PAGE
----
It is a child’s dream of exactly what a medieval castle should be — with turrets, dungeons, peacocks on the lawn and scary waxworks.
The best part of 40 years later, I was lucky enough to return with my own history-mad kids — and it has got even better.
Alice, eight, and Hattie, six, were already excited when they learnt we would be glamping in a fairytale-style medieval tent in the castle’s Knight’s Village.
They were won over at once after discovering the castle’s Horrible Histories maze, getting lost in its sections on Slimey Stuarts, Violent Vikings, Terrible Tudors and Vile Victorians.
This is what the attraction excels at. It brings the past to life for kids by steering them away from dry historical dates and focusing on what they love — torture, beheadings, grisly medical ailments and how historic figures went to the toilet (a long drop into the moat, if you really want to know).
After escaping from the maze, we were treated to a longbow display by the castle’s resident archer.
He taught the children how to display the bowman’s traditional two-fingered salute to the French.
Legend has it the action originates as a retort to the French, who cut off the two front fingers of captured English longbowmen.
As the archer fired into the target, the children were invited to recreate the sounds of a dying Frenchman, which we learnt sounds something akin to: “Zut alors, arrrggggghhh . . . ohh-la-la.”
Before you could say “hey nonny-nonny” we were down at the riverside arena to see the castle’s mighty trebuchet — the world’s largest working catapult — launch a fiery cannonball 150ft into the air.
Soon afterwards came the day’s highlight, the Wars Of The Roses display.
It recreates the story of the conflict for the crown, in the form of a jousting battle.
You can marvel at the horsemanship, pyrotechnics, cod-Shakespearean dialogue and wooden shields reduced to splinters.
Next, we tried out the fiendishly difficult Escape Room.
A Baldrick-type peasant led us to the depths of one of the castle’s 700-year-old dungeons, complete with genuine graffiti from English Civil War prisoners. Here, “Baldrick” tasked us with uncovering a series of cryptic clues and puzzles to find a key to free a fair maiden held captive behind bars.
We were supposed to be timed with a medieval-looking hourglass, which Baldrick promptly dropped on the floor and smashed.
Luckily, medieval peasants also have Casio digital watches for emergencies like this.
Our maiden made anguished pleas to be released as we struggled to work out the combination to chests holding the key to her cage.
But this was tame stuff compared to our next adventure in the castle dungeon.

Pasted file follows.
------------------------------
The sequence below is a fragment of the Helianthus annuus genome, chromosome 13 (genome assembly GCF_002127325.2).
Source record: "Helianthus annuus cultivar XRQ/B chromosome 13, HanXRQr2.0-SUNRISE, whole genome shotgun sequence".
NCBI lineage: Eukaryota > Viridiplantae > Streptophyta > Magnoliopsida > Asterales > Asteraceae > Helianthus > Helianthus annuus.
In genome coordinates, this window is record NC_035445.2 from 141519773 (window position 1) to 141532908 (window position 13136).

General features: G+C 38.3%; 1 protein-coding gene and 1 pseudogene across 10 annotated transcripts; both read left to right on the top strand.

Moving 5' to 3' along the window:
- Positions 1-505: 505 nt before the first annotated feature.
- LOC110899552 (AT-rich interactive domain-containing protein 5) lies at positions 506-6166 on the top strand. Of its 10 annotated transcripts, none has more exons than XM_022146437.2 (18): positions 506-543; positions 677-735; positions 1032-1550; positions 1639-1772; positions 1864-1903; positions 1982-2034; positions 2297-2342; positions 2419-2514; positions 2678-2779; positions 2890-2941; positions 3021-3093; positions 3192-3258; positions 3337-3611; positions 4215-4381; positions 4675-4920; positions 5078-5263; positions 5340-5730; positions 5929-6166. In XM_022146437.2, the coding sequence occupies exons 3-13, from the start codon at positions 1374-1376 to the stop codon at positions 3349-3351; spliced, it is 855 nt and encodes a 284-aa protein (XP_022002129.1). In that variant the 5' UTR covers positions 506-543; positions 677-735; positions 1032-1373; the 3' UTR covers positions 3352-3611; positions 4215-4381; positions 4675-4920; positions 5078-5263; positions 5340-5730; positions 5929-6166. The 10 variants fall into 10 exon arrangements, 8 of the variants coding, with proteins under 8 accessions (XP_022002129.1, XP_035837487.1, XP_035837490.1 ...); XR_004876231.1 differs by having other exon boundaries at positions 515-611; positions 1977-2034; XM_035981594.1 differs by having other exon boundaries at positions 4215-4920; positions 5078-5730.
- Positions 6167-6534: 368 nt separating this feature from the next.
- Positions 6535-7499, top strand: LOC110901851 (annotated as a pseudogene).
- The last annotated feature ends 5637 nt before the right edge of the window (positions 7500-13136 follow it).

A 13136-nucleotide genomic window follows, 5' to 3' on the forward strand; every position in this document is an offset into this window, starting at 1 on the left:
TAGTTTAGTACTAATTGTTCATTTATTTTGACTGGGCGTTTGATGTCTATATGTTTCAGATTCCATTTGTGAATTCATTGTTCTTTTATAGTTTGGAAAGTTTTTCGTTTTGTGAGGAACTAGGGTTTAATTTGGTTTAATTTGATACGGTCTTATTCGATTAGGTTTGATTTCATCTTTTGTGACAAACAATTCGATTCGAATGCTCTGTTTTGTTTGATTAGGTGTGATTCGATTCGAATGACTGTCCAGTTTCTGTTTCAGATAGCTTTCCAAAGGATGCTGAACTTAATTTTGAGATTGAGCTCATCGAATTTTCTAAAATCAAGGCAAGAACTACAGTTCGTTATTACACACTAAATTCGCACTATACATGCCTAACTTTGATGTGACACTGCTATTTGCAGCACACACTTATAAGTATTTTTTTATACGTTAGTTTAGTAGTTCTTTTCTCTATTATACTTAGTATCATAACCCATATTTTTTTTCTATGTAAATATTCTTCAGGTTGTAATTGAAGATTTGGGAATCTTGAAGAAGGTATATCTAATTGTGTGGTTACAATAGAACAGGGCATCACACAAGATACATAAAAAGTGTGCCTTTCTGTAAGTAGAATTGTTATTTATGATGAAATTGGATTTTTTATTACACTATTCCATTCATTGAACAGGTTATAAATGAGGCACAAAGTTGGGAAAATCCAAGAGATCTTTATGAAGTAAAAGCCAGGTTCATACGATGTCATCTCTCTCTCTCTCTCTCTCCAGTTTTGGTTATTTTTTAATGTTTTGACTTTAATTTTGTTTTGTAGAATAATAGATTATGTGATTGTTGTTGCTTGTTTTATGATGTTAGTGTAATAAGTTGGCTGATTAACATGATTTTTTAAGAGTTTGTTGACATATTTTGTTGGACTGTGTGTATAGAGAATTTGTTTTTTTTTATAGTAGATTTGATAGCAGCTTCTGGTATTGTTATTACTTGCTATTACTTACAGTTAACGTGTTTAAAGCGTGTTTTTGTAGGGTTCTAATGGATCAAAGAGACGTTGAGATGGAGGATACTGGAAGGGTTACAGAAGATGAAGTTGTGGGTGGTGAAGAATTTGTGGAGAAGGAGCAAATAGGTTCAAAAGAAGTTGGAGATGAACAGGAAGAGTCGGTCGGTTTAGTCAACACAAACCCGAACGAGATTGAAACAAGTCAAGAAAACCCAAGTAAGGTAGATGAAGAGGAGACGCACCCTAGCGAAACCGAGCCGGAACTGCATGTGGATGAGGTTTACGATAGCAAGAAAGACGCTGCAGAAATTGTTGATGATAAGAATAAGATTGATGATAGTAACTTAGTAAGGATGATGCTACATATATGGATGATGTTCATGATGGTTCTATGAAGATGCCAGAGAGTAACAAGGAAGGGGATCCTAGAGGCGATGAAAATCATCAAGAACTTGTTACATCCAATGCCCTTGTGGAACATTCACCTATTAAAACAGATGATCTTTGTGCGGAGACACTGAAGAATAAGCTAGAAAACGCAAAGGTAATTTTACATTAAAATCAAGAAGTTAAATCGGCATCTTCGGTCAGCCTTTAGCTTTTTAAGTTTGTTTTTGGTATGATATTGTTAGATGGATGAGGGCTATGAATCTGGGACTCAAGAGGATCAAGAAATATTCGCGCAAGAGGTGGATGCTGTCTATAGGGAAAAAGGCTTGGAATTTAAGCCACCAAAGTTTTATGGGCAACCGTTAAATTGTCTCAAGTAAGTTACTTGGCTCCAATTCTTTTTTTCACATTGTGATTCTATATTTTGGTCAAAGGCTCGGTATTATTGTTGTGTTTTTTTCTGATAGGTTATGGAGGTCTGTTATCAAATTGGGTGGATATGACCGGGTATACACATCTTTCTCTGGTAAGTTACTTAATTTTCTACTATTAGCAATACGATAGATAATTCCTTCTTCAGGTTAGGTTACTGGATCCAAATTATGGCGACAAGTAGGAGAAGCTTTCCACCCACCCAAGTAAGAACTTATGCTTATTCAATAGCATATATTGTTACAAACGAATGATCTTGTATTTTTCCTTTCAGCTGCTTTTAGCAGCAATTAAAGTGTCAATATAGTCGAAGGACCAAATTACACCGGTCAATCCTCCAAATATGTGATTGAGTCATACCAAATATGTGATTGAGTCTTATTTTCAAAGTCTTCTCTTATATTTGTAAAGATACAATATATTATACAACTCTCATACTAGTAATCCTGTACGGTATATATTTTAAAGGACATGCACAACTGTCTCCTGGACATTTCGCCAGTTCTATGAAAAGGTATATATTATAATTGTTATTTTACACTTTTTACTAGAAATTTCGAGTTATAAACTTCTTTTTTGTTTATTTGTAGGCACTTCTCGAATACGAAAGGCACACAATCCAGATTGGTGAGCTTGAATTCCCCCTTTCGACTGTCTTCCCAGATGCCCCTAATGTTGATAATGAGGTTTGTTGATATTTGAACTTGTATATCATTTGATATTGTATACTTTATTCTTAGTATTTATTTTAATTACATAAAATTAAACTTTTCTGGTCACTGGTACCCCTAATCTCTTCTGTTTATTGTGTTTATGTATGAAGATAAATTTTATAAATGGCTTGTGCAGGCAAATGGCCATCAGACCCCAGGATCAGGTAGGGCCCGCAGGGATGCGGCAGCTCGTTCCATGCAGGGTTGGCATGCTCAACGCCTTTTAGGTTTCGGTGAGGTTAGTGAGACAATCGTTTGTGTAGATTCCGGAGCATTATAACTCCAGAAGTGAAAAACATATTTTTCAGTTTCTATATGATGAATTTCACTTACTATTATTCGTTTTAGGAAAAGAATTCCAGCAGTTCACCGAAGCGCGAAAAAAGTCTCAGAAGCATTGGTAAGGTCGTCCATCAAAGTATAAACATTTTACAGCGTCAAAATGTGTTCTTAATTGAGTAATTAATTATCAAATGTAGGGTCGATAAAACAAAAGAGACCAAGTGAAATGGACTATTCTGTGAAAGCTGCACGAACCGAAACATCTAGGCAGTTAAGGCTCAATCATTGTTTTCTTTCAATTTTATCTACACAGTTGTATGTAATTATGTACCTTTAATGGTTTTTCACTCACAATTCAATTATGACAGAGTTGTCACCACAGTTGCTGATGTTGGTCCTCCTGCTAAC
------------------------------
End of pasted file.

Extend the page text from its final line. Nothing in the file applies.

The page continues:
We crept along dank, cramped corridors decorated with waxworks of rotting bodies and severed heads.
At regular intervals, unhinged characters ranging from torturers, witch-hunters, jesters, plague doctors and executioners jumped out at us.
Witnessing all that blood and gore can work up an appetite, so we were grateful to tuck in at the Knight’s Village Banquet Hall.
Here, you get to choose from authentic medieval dishes such as Court Jester’s Frozen Yoghurt, Princess Felice’s Fruits Of The Forest Cheesecake or Guy of Warwick’s Vegetable Bake.
The dining area is built to resemble a medieval banqueting hall, if you ignore the soft drinks dispenser.
Amid the piped music of sackbuts and lutes, enthusiasts in full armour clank past your table or pose for selfies.
While using the facilities I found myself in the unnerving position of standing at the urinal next to a man-at-arms struggling to undo his steel codpiece.
At this point, my wife Lizzy and I were ready to retire to our tent’s four-poster bed.
As the sun sank behind the battlements, we watched our girls having a lesson in swordsmanship with two men in armour.
Luckily, the swords Harriet and Alice had were wooden rather than steel.
But the experience prompted them to demand foam battleaxes from the castle shop, with which they practised their new-found skills by bashing each other all the way home.
Which, I suppose, is yet another way of bringing the past back to life. Huzzah.
GO: Warwick Castle
STAYING THERE: One night’s B&B in a Standard glamping tent is from £34.75pp based on two adults and two children sharing, including car parking and two days’ Warwick Castle entry.
MORE INFO: Wars Of The Roses Live is shown twice daily during the summer school holidays and on all weekends in June and July. Included in the Warwick Castle entry from £18pp.
Dragon Slayer, a new evening experience, starts on August 3, with eight dates.
Tickets from £15pp. Dining packages available.
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